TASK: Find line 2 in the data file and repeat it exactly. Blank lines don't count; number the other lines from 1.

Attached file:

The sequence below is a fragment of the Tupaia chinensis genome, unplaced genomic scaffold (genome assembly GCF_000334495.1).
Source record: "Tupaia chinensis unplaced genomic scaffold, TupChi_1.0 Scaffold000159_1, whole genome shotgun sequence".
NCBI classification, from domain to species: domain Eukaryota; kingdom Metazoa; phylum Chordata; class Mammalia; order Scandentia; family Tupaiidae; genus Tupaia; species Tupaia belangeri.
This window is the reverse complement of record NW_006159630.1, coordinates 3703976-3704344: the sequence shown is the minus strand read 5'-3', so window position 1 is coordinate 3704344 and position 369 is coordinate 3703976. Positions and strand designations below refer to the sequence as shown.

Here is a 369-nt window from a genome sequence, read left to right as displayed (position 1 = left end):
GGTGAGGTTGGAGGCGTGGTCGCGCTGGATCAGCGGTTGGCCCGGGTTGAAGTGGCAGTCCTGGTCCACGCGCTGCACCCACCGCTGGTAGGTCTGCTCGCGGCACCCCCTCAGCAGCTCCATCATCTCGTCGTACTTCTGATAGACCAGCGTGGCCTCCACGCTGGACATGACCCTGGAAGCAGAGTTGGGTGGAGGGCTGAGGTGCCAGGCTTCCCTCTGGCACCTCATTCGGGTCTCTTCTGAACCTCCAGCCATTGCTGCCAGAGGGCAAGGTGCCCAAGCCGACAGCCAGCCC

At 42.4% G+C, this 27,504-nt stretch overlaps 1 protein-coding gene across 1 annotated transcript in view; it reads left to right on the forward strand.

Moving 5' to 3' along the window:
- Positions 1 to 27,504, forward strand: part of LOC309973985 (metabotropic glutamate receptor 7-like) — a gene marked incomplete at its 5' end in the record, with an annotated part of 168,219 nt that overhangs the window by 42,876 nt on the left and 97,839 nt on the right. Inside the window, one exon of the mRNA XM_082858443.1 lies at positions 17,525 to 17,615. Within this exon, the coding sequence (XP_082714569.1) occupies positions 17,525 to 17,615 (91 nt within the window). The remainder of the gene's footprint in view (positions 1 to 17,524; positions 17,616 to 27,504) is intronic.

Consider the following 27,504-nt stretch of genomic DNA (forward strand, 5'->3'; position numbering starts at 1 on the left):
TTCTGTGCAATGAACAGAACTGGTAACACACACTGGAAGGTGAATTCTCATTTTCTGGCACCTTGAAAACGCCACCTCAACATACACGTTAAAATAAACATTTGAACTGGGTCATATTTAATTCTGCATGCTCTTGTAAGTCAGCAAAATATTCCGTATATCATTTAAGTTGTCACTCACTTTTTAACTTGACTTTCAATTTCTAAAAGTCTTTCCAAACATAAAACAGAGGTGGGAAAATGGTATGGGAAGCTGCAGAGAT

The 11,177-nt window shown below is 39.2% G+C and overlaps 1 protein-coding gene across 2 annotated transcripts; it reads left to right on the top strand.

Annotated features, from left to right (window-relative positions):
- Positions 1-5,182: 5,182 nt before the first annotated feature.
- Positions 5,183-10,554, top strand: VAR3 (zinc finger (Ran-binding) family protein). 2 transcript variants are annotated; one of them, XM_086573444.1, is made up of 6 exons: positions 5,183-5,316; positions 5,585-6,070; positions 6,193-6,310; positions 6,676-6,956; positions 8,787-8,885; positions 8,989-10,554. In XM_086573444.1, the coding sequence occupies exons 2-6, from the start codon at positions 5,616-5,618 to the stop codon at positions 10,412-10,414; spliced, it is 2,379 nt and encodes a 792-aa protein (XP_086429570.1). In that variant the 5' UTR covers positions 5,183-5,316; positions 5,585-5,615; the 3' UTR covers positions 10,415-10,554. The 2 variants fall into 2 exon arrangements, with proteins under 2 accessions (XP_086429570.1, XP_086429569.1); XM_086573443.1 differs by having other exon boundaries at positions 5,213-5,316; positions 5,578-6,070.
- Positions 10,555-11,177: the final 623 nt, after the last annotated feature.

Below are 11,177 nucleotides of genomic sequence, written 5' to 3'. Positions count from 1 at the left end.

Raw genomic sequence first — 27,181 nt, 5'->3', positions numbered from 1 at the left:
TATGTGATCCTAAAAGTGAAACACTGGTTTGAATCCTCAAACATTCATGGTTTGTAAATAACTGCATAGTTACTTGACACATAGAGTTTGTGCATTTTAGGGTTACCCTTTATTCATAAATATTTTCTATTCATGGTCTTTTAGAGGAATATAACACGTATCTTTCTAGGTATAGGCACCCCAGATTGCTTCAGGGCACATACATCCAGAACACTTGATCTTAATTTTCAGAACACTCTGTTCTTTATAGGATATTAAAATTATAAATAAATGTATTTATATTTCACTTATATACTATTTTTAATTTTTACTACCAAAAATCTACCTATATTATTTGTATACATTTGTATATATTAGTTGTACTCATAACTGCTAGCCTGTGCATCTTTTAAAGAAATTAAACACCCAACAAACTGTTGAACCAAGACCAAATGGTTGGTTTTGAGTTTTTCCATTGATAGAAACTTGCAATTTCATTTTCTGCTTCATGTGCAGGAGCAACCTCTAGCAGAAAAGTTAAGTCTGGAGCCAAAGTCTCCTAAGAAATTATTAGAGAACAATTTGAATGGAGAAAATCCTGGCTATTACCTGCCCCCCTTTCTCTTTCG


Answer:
Source record: "Tupaia chinensis unplaced genomic scaffold, TupChi_1.0 Scaffold000159_1, whole genome shotgun sequence".